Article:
Like that 1997 film, Gangster Squad shares a real-life character in mob king Mickey Cohen. While briefly in the former, hes the gangster (played by Sean Penn, The Tree of Life) around whom the squad circles. (Hes also explored at length in a William Devane-hosted documentary on the Blu-ray.) That squad is fronted by war veteran/honest cop Sgt. OMara (Josh Brolin, Men in Black 3) and dapper bachelor Sgt. Wooters (Ryan Gosling, The Place Beyond the Pines), who recruit a team of like-minded lawmen, Untouchables-style.
Seriously, its so much like 1987s The Untouchables that the team members include an old one, a nerdy one and a Hispanic one. And not only that, but skip to the next paragraph if you dislike spoilers, however predictable even the nerdy one bites it first.
Directed by Ruben Fleischer, the film found its release delayed in the wake of the Aurora, Colo., theater shootings of last year July, and then rejiggered (read: creatively compromised) in the editing room to exclude a suddenly controversial scene of machine gunning in a movie theater. By the time the still-violent, but semi-neutered Squad hit theaters in January, a public jazzed by an early Jay-Z-soundtracked trailer either didnt care anymore or was too busy dealing with post-holiday depression to notice. (It should be noted that neither the trailer nor the cut scene appear among the Blu-rays otherwise voluminous extras.)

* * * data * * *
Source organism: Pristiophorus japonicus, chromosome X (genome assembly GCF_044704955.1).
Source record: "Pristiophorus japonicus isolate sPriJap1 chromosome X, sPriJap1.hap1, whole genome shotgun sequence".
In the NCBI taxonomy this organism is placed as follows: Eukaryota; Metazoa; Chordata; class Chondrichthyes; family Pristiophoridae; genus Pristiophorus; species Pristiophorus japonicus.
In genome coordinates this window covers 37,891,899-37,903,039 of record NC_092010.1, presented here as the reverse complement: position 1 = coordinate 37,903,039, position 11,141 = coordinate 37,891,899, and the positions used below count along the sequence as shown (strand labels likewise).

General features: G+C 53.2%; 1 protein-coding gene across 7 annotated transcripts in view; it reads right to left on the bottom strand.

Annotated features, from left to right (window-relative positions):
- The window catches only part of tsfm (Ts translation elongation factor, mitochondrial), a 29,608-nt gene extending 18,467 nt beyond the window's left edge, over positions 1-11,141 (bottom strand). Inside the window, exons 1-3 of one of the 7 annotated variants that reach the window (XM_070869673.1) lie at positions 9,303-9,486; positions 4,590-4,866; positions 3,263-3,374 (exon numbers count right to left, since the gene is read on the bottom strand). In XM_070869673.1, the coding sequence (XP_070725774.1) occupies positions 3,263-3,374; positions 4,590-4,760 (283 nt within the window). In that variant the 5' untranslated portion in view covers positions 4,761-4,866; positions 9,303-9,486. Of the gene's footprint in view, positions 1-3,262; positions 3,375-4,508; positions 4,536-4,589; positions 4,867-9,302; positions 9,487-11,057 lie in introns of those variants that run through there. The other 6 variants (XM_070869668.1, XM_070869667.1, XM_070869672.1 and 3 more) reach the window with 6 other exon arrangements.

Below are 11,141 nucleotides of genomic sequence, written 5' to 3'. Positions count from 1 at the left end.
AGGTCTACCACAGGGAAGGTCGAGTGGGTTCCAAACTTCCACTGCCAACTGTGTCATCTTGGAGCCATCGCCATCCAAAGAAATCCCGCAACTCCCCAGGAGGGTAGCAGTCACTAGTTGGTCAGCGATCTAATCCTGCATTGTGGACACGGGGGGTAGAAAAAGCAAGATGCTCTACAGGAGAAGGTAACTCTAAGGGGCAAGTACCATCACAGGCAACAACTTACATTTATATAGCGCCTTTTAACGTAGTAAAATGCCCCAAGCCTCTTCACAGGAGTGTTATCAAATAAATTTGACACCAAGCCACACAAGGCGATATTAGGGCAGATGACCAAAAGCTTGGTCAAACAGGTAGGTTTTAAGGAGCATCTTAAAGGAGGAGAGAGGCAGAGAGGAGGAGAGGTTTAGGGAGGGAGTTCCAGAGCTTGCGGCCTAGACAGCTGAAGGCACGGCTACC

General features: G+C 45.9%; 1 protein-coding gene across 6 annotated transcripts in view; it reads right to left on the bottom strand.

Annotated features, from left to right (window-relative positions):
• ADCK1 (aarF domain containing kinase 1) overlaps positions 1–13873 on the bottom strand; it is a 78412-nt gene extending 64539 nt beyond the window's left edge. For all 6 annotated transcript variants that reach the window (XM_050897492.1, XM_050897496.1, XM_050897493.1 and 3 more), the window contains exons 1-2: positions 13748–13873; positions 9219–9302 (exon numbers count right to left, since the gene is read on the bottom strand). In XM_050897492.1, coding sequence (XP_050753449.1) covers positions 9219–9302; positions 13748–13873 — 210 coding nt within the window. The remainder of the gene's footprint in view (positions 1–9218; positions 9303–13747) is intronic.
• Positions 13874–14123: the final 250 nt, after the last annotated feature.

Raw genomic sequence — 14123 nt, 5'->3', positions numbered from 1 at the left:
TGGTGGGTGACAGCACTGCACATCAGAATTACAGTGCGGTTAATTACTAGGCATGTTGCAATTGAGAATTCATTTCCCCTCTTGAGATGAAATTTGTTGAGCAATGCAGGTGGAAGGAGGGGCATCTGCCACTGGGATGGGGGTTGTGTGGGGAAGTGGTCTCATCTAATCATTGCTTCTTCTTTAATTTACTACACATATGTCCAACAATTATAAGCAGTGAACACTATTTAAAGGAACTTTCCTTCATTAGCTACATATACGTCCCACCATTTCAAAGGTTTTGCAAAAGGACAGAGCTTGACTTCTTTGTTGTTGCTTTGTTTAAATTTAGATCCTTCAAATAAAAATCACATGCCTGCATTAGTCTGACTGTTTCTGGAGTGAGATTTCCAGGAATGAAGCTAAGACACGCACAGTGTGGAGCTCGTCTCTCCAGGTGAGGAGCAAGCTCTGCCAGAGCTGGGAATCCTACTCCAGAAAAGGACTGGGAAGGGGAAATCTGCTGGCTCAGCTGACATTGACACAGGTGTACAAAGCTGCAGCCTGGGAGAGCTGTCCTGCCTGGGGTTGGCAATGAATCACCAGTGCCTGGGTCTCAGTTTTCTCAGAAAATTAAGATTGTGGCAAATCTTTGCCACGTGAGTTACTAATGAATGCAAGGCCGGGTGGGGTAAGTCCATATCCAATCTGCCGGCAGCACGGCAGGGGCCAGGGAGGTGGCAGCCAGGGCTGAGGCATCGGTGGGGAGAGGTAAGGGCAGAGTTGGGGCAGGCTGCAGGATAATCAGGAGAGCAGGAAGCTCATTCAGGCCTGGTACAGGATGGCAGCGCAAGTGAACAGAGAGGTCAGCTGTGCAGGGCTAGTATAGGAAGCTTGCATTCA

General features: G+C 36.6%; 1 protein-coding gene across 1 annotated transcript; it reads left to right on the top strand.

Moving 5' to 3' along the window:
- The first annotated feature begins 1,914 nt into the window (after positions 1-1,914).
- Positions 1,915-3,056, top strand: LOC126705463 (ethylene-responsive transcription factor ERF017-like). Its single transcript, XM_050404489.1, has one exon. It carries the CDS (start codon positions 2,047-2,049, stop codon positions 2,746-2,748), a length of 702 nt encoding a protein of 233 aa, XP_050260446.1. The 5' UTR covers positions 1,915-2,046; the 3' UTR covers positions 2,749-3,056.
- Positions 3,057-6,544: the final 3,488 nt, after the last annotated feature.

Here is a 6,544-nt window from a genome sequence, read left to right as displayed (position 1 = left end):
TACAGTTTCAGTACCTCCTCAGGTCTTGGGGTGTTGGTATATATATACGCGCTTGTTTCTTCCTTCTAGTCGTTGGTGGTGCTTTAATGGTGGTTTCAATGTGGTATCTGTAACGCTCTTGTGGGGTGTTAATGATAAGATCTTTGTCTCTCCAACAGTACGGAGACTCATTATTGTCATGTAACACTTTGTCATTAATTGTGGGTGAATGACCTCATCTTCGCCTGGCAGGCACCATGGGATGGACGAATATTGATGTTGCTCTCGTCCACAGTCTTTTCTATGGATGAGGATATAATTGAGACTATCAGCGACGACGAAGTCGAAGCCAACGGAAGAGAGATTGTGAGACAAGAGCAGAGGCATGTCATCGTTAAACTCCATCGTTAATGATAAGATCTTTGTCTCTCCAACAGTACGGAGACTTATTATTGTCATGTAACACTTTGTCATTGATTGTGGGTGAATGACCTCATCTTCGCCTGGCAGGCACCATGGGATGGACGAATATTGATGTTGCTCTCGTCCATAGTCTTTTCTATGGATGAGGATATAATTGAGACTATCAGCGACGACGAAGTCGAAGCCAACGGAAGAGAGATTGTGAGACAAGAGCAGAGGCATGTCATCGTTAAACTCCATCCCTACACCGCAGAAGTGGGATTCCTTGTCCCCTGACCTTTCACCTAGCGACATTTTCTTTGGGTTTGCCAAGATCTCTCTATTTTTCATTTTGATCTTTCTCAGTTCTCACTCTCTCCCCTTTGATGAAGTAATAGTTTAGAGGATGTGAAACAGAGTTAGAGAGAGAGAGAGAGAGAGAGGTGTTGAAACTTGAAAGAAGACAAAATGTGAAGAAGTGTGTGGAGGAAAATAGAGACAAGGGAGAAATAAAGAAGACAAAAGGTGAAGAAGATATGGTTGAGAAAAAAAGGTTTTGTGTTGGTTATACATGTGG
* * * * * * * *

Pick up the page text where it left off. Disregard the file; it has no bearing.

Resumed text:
Critics sure noticed, only to clobber it. The beating is unfair as a whole, although there are elements that detract from what likely appeared surefire on paper. For example, as Cohens kept woman sexually pursued by Wooters, Emma Stone (The Amazing Spider-Man) looks fantastic, but is miscast. For another, Penns heart isnt in his part, which shows even through his bad makeup.
And for one more, the second half offers only minor rewards following an interesting setup. In the hands of a Curtis Hanson or a Brian De Palma, the picture would better realize its massive potential; by contrast, Fleischer, a director of comedies (Zombieland, 30 Minutes or Less), hasnt the weight to ground the material properly. By the time OMara and Cohen go mano y mano in the inevitable and abrupt conclusion, its so lightweight it threatens to fly away. Rod Lott